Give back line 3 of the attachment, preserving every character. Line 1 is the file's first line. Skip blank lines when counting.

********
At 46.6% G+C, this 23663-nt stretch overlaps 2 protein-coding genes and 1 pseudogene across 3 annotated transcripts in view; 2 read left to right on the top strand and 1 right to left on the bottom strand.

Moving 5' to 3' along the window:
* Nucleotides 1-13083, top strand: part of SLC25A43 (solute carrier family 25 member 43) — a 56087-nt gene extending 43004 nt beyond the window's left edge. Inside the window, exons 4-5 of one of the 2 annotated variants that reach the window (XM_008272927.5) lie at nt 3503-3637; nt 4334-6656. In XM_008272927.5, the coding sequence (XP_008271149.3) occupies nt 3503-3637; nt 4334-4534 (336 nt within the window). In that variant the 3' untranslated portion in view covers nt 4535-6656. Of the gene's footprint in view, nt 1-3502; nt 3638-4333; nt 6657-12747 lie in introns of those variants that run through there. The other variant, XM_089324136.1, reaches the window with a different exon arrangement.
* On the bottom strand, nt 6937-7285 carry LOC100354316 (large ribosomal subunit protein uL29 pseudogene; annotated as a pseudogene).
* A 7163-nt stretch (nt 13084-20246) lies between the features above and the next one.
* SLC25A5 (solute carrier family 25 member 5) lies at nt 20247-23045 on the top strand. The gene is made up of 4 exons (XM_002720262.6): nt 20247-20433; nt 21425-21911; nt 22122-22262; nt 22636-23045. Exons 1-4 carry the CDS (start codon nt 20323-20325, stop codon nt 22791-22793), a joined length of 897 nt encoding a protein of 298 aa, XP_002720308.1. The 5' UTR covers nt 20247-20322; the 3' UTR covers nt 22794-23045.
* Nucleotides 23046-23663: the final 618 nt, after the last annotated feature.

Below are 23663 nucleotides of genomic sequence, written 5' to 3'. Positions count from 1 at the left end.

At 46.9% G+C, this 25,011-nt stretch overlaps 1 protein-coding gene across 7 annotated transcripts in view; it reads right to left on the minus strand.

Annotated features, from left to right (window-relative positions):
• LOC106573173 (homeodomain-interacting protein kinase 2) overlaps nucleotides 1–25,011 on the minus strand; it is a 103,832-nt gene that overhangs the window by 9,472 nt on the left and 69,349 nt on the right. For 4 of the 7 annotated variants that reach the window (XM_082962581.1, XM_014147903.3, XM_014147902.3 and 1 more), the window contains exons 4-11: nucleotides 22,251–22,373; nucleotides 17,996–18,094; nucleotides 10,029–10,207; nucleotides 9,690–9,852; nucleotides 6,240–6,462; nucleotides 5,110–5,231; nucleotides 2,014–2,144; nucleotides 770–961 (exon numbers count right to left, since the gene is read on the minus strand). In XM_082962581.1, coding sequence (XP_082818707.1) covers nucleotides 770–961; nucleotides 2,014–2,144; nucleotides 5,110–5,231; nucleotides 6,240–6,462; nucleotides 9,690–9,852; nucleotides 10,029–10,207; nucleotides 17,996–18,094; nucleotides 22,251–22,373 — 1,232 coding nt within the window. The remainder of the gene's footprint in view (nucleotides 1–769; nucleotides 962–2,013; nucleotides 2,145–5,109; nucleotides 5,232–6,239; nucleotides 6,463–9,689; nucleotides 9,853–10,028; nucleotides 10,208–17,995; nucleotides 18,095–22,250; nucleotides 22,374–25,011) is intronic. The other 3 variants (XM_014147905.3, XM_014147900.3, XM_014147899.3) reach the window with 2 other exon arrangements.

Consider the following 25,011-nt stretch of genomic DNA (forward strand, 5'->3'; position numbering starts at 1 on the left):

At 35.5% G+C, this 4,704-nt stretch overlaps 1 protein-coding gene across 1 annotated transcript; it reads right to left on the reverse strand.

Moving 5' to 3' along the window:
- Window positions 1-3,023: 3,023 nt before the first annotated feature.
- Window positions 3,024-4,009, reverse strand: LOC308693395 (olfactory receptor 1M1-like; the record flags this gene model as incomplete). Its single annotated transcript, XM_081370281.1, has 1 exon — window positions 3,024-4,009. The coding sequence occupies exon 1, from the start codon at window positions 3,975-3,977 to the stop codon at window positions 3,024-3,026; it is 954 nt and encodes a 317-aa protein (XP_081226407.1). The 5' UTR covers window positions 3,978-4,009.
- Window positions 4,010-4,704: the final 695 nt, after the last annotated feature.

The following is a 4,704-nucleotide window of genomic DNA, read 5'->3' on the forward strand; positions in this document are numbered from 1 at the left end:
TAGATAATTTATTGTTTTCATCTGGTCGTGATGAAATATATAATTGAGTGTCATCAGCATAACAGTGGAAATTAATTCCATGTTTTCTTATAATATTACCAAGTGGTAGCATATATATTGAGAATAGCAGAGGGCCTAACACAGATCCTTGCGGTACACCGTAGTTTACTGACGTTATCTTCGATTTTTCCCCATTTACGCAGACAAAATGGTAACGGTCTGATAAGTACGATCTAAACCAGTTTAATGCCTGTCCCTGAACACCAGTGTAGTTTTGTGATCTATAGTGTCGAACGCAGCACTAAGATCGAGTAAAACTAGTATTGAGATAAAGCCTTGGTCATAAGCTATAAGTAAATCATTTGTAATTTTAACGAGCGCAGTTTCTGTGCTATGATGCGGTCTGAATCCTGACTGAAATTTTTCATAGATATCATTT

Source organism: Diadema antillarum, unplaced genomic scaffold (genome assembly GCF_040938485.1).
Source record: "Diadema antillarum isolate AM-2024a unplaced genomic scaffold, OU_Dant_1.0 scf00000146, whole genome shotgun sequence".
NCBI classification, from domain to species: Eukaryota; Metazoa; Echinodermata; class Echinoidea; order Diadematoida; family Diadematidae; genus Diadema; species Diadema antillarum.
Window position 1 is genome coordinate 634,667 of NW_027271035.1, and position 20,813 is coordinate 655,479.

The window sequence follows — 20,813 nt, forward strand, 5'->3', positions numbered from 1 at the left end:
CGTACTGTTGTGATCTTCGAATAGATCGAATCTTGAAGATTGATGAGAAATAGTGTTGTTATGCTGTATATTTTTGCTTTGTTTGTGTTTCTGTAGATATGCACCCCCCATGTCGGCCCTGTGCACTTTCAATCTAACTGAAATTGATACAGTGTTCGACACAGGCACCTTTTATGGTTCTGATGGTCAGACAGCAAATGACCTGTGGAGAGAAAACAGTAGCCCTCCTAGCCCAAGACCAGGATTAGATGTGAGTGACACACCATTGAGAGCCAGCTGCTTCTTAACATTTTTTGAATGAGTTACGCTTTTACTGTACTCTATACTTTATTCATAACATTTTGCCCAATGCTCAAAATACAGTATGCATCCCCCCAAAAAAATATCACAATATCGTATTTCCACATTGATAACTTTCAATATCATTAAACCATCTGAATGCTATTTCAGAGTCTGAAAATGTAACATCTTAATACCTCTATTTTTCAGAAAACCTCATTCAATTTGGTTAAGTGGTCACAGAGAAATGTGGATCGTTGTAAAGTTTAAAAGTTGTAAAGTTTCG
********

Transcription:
* Nucleotides 1-13083, top strand: part of SLC25A43 (solute carrier family 25 member 43) — a 56087-nt gene extending 43004 nt beyond the window's left edge. Inside the window, exons 4-5 of one of the 2 annotated variants that reach the window (XM_008272927.5) lie at nt 3503-3637; nt 4334-6656. In XM_008272927.5, the coding sequence (XP_008271149.3) occupies nt 3503-3637; nt 4334-4534 (336 nt within the window). In that variant the 3' untranslated portion in view covers nt 4535-6656. Of the gene's footprint in view, nt 1-3502; nt 3638-4333; nt 6657-12747 lie in introns of those variants that run through there. The other variant, XM_089324136.1, reaches the window with a different exon arrangement.